Brash has invested in that so they've got USD 400 million to start with. It's these kind of players that make you believe that these things are possible. Because they clearly understand the business. It's a very interesting time. If they really do execute their ideas and put money behind all of this stuff they're going to be a big success. They are being really up front and basically stating, 'We are going to make this happen, we'll bring movie directors and game directors together and give them the money to do what they need to do.' And market the games just like they do with movies. They're not messing around here, they have the money.

Games based on movies are often singled out as what's wrong with the games industry - cynical cash-ins that sell off the back of a successful film. Now movie people are coming into games and picking that up as if to say 'publishers have had their chance, we'll take it from here and do it right'...

But there has been some examples of good quality licensing. The Chronicles of Riddick: Escape from Butcher Bay, where the game got great reviews and the movie wasn't that good. It gives a glimmer of hope that it's not all about the movie. There are far too many movies that just get turned into games because someone thinks they can make some extra money. And the opposite is true. People think that a game has a big audience so they may as well make a movie out of it regardless of whether it's a good idea or not. That's the stuff that companies have become allergic to.

So it's about getting away from that exploitation where a movie company takes what it needs but doesn't necessarily give anything back to the games industry?

It's about betting on the talent. It's about having people that show up with really, really great talent and vision and getting them together and giving them the money they need to work on their projects. It's not about buying logos and saying 'We want to put your movie logo on our game box although we don't care what the finished product is'. Hopefully that's not going to happen any more.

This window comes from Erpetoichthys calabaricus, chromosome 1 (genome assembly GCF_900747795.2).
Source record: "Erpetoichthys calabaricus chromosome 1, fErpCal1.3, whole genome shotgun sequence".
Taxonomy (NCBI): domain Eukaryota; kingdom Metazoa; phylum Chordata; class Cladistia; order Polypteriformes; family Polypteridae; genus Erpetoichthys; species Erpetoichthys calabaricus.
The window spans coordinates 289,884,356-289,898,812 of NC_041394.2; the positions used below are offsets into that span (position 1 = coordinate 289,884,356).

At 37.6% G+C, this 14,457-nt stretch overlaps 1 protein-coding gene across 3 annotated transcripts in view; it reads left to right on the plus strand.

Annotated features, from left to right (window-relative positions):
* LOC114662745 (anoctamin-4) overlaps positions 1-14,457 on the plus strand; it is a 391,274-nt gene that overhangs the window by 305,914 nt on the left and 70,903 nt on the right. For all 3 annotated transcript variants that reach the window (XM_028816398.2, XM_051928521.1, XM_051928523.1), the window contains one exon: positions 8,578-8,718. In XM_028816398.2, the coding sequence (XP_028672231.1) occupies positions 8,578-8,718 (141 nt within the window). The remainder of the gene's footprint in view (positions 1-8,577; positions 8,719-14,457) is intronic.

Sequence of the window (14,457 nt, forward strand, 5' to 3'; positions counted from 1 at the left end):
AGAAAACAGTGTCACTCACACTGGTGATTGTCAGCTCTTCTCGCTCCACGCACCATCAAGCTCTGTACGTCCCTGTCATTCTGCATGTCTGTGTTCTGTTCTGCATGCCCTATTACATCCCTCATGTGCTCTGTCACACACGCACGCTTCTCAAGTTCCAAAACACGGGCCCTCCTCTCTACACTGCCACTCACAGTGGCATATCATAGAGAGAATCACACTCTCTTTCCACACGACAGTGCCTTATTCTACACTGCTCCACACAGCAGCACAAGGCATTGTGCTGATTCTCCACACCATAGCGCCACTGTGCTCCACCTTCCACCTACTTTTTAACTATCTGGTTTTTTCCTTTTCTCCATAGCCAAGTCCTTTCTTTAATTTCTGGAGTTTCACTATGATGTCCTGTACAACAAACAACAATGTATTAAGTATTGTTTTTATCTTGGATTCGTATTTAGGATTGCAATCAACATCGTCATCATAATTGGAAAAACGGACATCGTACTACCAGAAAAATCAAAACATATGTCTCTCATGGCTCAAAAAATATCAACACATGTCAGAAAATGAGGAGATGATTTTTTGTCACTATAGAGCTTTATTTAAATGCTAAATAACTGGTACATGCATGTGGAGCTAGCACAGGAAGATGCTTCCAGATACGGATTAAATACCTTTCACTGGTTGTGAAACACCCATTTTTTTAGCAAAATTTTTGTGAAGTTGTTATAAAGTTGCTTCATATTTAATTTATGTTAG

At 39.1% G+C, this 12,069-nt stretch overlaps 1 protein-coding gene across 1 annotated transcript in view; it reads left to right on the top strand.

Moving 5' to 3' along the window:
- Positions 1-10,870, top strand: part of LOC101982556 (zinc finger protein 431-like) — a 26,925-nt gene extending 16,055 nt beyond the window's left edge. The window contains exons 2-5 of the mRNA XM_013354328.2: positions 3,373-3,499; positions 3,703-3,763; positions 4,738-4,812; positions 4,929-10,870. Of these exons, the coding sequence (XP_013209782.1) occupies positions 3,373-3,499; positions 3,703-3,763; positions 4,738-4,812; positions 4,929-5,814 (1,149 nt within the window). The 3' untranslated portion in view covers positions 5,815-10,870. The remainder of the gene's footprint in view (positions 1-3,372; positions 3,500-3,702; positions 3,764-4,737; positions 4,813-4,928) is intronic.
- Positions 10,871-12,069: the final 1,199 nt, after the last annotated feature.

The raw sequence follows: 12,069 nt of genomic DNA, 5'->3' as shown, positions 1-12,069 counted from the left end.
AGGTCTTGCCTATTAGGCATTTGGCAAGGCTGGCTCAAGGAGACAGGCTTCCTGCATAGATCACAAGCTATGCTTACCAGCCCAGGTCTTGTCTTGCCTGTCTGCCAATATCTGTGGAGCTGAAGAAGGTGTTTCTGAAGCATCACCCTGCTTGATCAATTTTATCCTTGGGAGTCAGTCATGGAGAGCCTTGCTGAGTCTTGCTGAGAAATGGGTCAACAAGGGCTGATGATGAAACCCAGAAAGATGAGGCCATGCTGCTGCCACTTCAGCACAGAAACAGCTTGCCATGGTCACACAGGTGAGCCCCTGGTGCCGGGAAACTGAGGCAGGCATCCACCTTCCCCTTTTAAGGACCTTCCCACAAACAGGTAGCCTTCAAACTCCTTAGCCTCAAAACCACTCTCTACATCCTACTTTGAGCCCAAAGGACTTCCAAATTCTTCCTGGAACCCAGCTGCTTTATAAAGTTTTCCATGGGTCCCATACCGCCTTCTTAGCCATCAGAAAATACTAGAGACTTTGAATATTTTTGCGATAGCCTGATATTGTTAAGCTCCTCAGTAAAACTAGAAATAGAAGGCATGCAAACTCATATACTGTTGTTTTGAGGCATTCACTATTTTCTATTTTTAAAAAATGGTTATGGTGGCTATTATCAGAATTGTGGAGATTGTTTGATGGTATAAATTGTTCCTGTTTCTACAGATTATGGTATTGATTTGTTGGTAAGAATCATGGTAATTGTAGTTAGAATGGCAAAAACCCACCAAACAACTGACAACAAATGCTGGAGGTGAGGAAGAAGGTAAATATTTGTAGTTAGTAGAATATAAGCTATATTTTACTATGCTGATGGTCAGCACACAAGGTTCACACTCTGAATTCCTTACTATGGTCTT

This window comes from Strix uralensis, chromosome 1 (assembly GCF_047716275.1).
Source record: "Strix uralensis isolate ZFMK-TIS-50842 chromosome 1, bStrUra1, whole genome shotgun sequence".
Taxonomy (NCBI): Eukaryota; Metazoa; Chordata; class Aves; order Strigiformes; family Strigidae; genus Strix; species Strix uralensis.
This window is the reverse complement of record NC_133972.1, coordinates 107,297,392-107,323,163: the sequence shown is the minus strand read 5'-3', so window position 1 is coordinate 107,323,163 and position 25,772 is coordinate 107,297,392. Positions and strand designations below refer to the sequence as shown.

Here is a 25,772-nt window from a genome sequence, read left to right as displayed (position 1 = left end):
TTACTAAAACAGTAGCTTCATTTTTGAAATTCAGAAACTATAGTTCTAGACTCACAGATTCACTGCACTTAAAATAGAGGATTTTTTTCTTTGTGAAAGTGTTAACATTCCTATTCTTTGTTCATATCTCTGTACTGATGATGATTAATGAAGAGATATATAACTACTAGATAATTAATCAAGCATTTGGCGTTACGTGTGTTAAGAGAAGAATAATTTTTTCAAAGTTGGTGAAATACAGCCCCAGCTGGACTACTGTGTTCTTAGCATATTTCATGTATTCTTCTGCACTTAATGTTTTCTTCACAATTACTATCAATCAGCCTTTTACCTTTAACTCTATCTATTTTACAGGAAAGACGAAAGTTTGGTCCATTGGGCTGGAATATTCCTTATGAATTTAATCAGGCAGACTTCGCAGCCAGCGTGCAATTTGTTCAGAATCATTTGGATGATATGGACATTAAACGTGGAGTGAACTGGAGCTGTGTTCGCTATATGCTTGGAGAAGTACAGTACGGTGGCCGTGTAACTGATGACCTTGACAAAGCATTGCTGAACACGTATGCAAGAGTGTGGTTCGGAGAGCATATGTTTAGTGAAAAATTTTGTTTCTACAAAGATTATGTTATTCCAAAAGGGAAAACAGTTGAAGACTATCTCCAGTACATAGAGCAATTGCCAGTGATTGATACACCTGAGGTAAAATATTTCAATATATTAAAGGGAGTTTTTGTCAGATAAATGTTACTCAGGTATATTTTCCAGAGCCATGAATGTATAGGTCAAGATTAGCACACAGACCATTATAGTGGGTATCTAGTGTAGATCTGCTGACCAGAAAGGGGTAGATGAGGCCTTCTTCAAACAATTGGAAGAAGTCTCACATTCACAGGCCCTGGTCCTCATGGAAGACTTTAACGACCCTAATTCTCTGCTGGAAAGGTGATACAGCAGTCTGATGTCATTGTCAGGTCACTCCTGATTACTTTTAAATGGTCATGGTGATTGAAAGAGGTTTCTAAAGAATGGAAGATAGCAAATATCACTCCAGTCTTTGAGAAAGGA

What are the traps that the videogame industry falls into when trying to make successful games based on movies?

In my experience there's a lot of people and production skills that the game industry needs to start to embrace. On The Matrix the sets cost USD 600,000 a day so in a situation like that there's no slipping. You can't think that you'll be okay to delay the release for a week, it's too expensive. So the level of production is much more detailed and planned because slippage is phenomenally expensive. To apply the best production co-ordinators and producers - that level of talent is expensive but worth it in the long run. But if it's funded well and you're as serious as a heart attack about this then those people will work at their best and you'll have the best product.

I'm excited to see that people are starting to think this way. It will raise the bar across the board in terms of game development. Another example is with visual effects companies. We're always looking at ways of outsourcing and methods to cut our costs. I see a lot of games companies saying to themselves if we send our animation to Europe we're going to save 50 per cent on the costs and the quality is going to drop, but it's worth it because it's cheaper. But that's the exact opposite to where the successful companies are heading and how they are thinking. They're thinking how to get Sony Imageworks to make their game and get that level of quality into it. It's interesting that companies are going in very opposite directions there.

You've had more experience than most working directly with Hollywood studios - what would be your advice to developers and publishers when dealing with the Hollywood set?

To learn to say no. When you're offered a relationship that seems half-baked, just say no. Because you're going to get no thanks for it at the end of the day. I've experienced it in multiple different ways. I did the Terminator game back in the day and with that we had no support at all. But then I did Aladdin with Disney and we had remarkable support. It depends on whether or not they are really going to be there for you. If the answer is 'maybe' then you should probably say no to that relationship. The future of good Hollywood games is getting really good support on both sides.

Dave Perry is an independent videogame consultant. Interview by Matt Martin.

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Matt Martin avatar
Matt Martin: Matt Martin joined GamesIndustry in 2006 and was made editor of the site in 2008. With over ten years experience in journalism, he has written for multiple trade, consumer, contract and business-to-business publications in the games, retail and technology sectors.